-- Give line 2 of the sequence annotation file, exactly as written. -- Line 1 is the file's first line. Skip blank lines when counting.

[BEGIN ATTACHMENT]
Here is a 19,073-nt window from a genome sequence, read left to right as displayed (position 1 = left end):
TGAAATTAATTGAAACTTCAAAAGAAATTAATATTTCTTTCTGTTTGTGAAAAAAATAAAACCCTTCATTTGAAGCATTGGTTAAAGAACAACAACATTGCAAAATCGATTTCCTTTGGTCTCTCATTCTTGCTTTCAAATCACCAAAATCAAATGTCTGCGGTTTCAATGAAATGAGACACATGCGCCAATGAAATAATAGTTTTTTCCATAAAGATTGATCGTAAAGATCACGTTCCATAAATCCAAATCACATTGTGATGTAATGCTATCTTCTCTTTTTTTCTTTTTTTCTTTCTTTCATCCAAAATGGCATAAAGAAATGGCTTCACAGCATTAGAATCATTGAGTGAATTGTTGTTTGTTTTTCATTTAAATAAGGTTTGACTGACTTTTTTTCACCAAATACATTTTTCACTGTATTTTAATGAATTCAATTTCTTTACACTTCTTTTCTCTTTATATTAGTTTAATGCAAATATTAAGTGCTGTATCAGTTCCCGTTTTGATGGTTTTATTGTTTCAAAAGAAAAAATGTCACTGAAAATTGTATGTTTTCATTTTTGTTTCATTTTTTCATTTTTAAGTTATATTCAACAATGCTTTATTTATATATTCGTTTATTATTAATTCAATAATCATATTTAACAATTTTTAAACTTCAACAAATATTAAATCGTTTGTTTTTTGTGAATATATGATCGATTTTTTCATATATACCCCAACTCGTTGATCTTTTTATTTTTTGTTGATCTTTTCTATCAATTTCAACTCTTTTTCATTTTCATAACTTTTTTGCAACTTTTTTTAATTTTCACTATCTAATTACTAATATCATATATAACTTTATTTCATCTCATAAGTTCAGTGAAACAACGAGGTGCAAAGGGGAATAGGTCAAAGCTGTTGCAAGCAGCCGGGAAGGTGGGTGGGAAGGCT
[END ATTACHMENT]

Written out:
TGAAATTAATTGAAACTTCAAAAGAAATTAATATTTCTTTCTGTTTGTGAAAAAAATAAAACCCTTCATTTGAAGCATTGGTTAAAGAACAACAACATTGCAAAATCGATTTCCTTTGGTCTCTCATTCTTGCTTTCAAATCACCAAAATCAAATGTCTGCGGTTTCAATGAAATGAGACACATGCGCCAATGAAATAATAGTTTTTTCCATAAAGATTGATCGTAAAGATCACGTTCCATAAATCCAAATCACATTGTGATGTAATGCTATCTTCTCTTTTTTTCTTTTTTTCTTTCTTTCATCCAAAATGGCATAAAGAAATGGCTTCACAGCATTAGAATCATTGAGTGAATTGTTGTTTGTTTTTCATTTAAATAAGGTTTGACTGACTTTTTTTCACCAAATACATTTTTCACTGTATTTTAATGAATTCAATTTCTTTACACTTCTTTTCTCTTTATATTAGTTTAATGCAAATATTAAGTGCTGTATCAGTTCCCGTTTTGATGGTTTTATTGTTTCAAAAGAAAAAATGTCACTGAAAATTGTATGTTTTCATTTTTGTTTCATTTTTTCATTTTTAAGTTATATTCAACAATGCTTTATTTATATATTCGTTTATTATTAATTCAATAATCATATTTAACAATTTTTAAACTTCAACAAATATTAAATCGTTTGTTTTTTGTGAATATATGATCGATTTTTTCATATATACCCCAACTCGTTGATCTTTTTATTTTTTGTTGATCTTTTCTATCAATTTCAACTCTTTTTCATTTTCATAACTTTTTTGCAACTTTTTTTAATTTTCACTATCTAATTACTAATATCATATATAACTTTATTTCATCTCATAAGTTCAGTGAAACAACGAGGTGCAAAGGGGAATAGGTCAAAGCTGTTGCAAGCAGCCGGGAAGGTGGGTGGGAAGGCT